I have a polyline shapefile that has only one polyline.

How do I calculate the length of that polyline using ArcPy?

closed as off-topic by PolyGeo Nov 20 '17 at 19:45

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You can use the shape tokens: this is the fastest and arguably the least expensive way to get the length of a feature.

Make sure though that you're accessing the distance values using a proper coordinate system so the values make sense. For instance, if your polyline is located geographically in California, US, and stored using geographic coordinate system WGS84 (EPSG 4326), then you could, for instance, use a projected coordinate system NAD_1983_California_Teale_Albers (EPSG 3310) to re-project the feature on-the-fly getting the proper length value. This is done by supplying a spatial reference object to the cursor.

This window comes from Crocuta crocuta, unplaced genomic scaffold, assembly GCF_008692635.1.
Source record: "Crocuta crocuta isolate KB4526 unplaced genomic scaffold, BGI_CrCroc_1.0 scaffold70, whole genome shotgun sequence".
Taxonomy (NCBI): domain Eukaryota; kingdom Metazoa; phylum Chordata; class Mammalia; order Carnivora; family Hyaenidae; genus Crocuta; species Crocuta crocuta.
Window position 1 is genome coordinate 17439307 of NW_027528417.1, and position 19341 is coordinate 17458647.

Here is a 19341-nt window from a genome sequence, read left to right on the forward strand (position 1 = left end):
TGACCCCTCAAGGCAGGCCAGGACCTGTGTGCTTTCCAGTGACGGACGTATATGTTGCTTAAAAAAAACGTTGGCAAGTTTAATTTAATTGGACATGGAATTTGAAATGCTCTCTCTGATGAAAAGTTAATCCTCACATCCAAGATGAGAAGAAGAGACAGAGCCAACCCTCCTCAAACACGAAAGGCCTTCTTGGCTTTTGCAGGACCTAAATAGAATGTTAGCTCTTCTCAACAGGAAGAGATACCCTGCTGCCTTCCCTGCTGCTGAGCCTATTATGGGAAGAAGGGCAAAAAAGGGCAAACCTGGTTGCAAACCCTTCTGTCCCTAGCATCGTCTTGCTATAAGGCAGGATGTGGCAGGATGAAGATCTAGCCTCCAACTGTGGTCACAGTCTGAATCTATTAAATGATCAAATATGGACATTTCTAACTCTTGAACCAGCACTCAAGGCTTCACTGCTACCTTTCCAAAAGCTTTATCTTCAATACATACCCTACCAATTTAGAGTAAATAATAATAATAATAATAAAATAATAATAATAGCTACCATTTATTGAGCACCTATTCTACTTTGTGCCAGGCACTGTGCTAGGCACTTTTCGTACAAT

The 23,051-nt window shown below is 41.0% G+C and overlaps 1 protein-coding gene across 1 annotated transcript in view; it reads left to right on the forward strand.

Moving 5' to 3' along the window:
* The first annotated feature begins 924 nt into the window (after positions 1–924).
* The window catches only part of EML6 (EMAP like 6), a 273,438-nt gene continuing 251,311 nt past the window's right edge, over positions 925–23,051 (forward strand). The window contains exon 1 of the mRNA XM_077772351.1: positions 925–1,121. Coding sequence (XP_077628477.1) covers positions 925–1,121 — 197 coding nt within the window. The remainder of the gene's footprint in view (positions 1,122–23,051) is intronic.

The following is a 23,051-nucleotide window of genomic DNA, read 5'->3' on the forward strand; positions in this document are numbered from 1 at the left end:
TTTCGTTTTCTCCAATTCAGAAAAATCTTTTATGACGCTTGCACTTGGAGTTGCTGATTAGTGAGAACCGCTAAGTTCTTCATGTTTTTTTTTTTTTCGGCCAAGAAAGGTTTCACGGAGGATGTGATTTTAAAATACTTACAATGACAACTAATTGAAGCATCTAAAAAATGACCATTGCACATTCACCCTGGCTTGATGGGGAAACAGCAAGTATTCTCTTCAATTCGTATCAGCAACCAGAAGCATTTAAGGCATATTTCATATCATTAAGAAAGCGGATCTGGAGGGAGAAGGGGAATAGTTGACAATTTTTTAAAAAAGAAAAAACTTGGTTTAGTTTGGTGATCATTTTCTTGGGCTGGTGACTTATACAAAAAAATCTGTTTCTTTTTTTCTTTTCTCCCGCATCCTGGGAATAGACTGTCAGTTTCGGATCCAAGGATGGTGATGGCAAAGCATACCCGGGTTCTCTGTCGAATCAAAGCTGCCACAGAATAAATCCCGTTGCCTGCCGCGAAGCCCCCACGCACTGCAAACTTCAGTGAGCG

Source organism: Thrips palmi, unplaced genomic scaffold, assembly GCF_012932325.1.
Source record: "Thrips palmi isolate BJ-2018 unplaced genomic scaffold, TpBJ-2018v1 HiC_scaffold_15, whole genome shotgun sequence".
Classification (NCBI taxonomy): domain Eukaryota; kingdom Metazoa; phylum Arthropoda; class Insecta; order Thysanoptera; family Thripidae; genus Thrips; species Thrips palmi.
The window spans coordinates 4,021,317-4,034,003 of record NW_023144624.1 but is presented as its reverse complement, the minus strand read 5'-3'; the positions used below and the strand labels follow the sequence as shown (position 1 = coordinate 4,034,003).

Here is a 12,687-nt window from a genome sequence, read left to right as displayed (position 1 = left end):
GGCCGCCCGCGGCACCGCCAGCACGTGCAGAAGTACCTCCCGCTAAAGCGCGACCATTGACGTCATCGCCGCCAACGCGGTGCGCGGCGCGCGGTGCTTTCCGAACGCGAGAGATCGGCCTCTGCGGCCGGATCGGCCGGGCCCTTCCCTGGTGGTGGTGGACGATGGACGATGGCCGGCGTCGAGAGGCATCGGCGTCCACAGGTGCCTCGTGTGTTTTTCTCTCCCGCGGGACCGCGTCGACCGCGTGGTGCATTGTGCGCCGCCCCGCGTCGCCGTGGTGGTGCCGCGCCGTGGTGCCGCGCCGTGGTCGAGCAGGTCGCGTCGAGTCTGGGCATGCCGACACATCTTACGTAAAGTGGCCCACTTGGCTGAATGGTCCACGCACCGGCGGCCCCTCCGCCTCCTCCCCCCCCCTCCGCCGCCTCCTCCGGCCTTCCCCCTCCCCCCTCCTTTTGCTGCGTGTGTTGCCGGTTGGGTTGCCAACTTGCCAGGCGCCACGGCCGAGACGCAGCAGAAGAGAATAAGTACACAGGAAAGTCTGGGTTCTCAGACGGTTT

1. You can run this code in ArcMap Python window (provided that the name of the shapefile is Lines.).

[f[0] for f in arcpy.da.SearchCursor(r"C:\GIS\Lines.shp", 'SHAPE@LENGTH')][0]

Or in another coordinate system:

[f[0] for f in arcpy.da.SearchCursor(r"C:\GIS\Lines.shp", 'SHAPE@LENGTH', spatial_reference=arcpy.SpatialReference(3310))][0]

  1. Or as a standalone script


import arcpy
print([f[0] for f in arcpy.da.SearchCursor(r"C:\GIS\Lines.shp", 'SHAPE@LENGTH')][0])
  • How do I change the units of the length? – pnkjmndhl Nov 20 '17 at 17:18
  • 1
    @pnkjmndhl, updated the answer! – Alex Tereshenkov Nov 20 '17 at 17:22
  • Thanks for the update, my current coordinate system is WGS1984. However, the polyline can lie anywhere in the US. So, I cant project in a specific state. Can I still project to a fixed projection and still get a reliable distance? – pnkjmndhl Nov 20 '17 at 17:27
  • 1
    I am not the best one to talk to regarding the choice of projections for the US, but I think you should be fine with the North_America_Lambert_Conformal_Conic WKID: 102009 in ArcGIS. More links: gis.stackexchange.com/questions/78141/… and gis.stackexchange.com/questions/91007/… – Alex Tereshenkov Nov 20 '17 at 17:40

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